Mountain View, CA — At least a dozen Google employees have resigned in protest over the company collaborating with the Department of Defense by supplying artificial intelligence for a controversial military pilot program for the DoD known as Project Maven, after thousands of employees signed a letter last month asking the company to cancel the Pentagon contract and institute a policy against working for the military.
(TiM) | Written by: Jay Syrmopoulos | Image by: NPR
‘We can no longer ignore our industry’s and our technologies’ harmful biases, large-scale breaches of trust, and lack of ethical safeguards. These are life and death stakes,” the petition read.
Project Maven, developed to scan images in drone footage and identify targets and classify images of objects and people— was launched in April 2017, and according to a Pentagon memo, aims to “augment or automate Processing, Exploitation and Dissemination (PED) for unmanned aerial vehicles (UAVs) in support of the Defeat-ISIS campaign” in order to “reduce the human factors burden of [full motion video] analysis, increase actionable intelligence, and enhance military decision-making.”
More than 1,000 academics and researchers penned an open letter in support of the Google employees and calling on the company to cease work on Project Maven. The letter touches on the implications of Google working with the Pentagon:
A few of the Google employees that chose to resign in protest spoke to Gizmodo anonymously about the reasoning behind their decision.
With Project Maven, Google becomes implicated in the questionable practice of targeted killings. These include so-called signature strikes and pattern-of-life strikes that target people based not on known activities but on probabilities drawn from long range surveillance footage.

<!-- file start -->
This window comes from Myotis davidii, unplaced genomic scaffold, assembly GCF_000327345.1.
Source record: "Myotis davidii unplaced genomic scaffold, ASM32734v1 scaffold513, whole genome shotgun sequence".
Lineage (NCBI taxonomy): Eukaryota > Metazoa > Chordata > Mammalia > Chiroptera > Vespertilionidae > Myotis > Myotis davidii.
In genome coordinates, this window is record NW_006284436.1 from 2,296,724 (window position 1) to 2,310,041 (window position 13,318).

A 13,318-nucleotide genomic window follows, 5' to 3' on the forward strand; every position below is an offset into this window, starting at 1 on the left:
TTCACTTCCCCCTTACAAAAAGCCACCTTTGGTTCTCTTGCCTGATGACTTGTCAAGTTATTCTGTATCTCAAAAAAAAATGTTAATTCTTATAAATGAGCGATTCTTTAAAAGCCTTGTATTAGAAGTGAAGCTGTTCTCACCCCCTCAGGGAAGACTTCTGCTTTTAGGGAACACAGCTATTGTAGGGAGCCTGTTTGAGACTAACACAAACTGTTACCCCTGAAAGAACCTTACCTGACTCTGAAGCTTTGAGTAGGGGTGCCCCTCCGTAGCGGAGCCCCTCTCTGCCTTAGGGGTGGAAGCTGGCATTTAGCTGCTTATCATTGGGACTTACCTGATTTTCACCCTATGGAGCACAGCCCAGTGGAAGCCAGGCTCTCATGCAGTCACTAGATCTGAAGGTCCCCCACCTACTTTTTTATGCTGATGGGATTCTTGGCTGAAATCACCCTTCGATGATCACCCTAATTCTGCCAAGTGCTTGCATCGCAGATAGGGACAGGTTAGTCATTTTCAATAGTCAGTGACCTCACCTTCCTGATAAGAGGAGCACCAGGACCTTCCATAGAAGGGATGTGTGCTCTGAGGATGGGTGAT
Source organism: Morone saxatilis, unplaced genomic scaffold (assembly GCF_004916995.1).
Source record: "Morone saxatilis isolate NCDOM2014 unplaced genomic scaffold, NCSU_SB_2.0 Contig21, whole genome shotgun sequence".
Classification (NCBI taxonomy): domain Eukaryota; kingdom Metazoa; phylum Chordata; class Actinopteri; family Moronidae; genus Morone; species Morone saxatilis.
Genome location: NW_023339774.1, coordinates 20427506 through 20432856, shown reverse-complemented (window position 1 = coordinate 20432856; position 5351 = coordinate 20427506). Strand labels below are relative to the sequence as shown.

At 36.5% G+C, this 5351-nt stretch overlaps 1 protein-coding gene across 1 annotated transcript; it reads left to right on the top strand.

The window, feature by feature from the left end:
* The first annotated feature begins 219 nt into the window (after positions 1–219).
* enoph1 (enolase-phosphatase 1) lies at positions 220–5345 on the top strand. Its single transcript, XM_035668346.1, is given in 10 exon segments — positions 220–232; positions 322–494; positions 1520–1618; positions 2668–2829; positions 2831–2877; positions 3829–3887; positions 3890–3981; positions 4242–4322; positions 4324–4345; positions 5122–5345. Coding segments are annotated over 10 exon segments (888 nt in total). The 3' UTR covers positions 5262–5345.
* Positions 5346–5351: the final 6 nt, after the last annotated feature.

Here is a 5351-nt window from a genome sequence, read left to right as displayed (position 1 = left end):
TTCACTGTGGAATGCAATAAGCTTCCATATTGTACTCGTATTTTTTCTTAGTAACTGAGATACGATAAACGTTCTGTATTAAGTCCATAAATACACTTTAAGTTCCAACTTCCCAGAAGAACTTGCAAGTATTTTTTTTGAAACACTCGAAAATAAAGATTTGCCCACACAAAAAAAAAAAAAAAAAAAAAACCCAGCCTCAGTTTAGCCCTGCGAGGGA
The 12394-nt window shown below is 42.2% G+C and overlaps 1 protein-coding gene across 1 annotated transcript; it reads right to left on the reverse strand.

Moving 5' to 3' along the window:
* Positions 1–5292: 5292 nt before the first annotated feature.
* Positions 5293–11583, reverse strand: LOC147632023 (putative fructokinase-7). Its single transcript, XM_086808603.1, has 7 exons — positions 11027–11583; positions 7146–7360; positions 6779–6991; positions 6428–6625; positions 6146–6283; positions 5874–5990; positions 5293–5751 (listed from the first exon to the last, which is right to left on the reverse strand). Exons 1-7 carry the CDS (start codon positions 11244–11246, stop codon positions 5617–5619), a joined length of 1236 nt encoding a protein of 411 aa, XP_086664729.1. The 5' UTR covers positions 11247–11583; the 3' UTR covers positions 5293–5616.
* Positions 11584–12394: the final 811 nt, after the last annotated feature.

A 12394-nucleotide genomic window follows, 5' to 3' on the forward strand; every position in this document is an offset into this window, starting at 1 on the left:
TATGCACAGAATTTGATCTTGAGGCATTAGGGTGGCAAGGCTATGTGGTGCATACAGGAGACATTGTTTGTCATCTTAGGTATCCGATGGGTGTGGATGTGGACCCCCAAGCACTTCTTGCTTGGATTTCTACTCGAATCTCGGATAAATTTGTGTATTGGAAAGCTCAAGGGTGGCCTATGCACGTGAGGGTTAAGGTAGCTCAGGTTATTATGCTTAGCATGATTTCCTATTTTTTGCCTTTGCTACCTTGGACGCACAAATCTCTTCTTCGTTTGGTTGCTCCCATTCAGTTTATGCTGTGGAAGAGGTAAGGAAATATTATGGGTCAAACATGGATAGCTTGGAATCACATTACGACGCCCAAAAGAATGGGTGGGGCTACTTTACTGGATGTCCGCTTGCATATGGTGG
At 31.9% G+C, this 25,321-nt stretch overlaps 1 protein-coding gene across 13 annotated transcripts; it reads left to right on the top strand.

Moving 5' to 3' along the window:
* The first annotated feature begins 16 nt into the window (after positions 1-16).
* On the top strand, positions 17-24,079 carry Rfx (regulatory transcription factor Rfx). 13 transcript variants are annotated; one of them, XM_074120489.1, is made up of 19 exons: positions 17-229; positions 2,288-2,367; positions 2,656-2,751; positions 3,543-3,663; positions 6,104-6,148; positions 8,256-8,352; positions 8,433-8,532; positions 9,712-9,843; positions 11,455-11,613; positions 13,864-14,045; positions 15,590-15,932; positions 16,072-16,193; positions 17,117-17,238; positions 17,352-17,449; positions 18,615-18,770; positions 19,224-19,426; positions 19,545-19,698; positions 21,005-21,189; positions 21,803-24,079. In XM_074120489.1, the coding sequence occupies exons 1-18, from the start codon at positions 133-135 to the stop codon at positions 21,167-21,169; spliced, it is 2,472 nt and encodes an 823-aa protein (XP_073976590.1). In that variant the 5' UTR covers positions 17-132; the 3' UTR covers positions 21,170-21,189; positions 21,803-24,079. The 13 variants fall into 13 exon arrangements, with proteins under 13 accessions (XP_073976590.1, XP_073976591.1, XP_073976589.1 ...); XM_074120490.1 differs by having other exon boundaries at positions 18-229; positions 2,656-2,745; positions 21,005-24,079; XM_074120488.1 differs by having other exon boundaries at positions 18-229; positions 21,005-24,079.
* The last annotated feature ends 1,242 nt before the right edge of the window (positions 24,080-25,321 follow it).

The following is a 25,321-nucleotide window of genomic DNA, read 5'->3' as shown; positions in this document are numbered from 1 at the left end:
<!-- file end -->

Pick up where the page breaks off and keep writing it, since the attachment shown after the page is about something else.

While the reports on Project Maven currently emphasize the role of human analysts, these technologies are poised to become a basis for automated target recognition and autonomous weapon systems. As military commanders come to see the object recognition algorithms as reliable, it will be tempting to attenuate or even remove human review and oversight for these systems. According to Defense One, the DoD already plans to install image analysis technologies on-board the drones themselves, including armed drones. We are then just a short step away from authorizing autonomous drones to kill automatically, without human supervision or meaningful human control. If ethical action on the part of tech companies requires consideration of who might benefit from a technology and who might be harmed, then we can say with certainty that no topic deserves more sober reflection – no technology has higher stakes – than algorithms meant to target and kill at a distance and without public accountability.
The DoD contracts under consideration by Google, and similar contracts already in place at Microsoft and Amazon, signal a dangerous alliance between the private tech industry, currently in possession of vast quantities of sensitive personal data collected from people across the globe, and one country’s military. They also signal a failure to engage with global civil society and diplomatic institutions that have already highlighted the ethical stakes of these technologies.
“At some point, I realized I could not in good faith recommend anyone join Google, knowing what I knew. I realized if I can’t recommend people join here, then why am I still here?” one resigning Google employee told Gizmodo.
“I tried to remind myself right that Google’s decisions are not my decisions. I’m not personally responsible for everything they do. But I do feel responsibility when I see something that I should escalate it,” another said.
“Actions speak louder than words, and that’s a standard I hold myself to as well. I wasn’t happy just voicing my concerns internally. The strongest possible statement I could take against this was to leave,” a resigning employee added.
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